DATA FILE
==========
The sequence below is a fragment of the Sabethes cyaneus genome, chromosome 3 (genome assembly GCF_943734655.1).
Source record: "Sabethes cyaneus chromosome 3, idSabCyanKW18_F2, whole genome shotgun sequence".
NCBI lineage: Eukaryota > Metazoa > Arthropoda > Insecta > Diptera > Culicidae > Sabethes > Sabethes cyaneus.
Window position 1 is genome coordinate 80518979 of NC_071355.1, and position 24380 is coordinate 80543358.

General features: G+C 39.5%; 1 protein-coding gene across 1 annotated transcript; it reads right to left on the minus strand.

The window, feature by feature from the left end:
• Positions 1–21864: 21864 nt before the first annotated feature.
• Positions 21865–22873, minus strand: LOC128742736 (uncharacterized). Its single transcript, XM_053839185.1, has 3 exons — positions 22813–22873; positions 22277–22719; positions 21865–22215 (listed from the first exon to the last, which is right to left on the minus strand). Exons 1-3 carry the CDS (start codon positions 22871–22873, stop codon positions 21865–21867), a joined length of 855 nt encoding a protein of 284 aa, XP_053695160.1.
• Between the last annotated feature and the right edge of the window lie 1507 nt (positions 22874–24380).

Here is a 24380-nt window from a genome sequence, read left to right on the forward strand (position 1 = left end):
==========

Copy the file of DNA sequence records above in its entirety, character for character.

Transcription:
The sequence below is a fragment of the Sabethes cyaneus genome, chromosome 3 (genome assembly GCF_943734655.1).
Source record: "Sabethes cyaneus chromosome 3, idSabCyanKW18_F2, whole genome shotgun sequence".
NCBI lineage: Eukaryota > Metazoa > Arthropoda > Insecta > Diptera > Culicidae > Sabethes > Sabethes cyaneus.
Window position 1 is genome coordinate 80518979 of NC_071355.1, and position 24380 is coordinate 80543358.

General features: G+C 39.5%; 1 protein-coding gene across 1 annotated transcript; it reads right to left on the minus strand.

The window, feature by feature from the left end:
• Positions 1–21864: 21864 nt before the first annotated feature.
• Positions 21865–22873, minus strand: LOC128742736 (uncharacterized). Its single transcript, XM_053839185.1, has 3 exons — positions 22813–22873; positions 22277–22719; positions 21865–22215 (listed from the first exon to the last, which is right to left on the minus strand). Exons 1-3 carry the CDS (start codon positions 22871–22873, stop codon positions 21865–21867), a joined length of 855 nt encoding a protein of 284 aa, XP_053695160.1.
• Between the last annotated feature and the right edge of the window lie 1507 nt (positions 22874–24380).

Here is a 24380-nt window from a genome sequence, read left to right on the forward strand (position 1 = left end):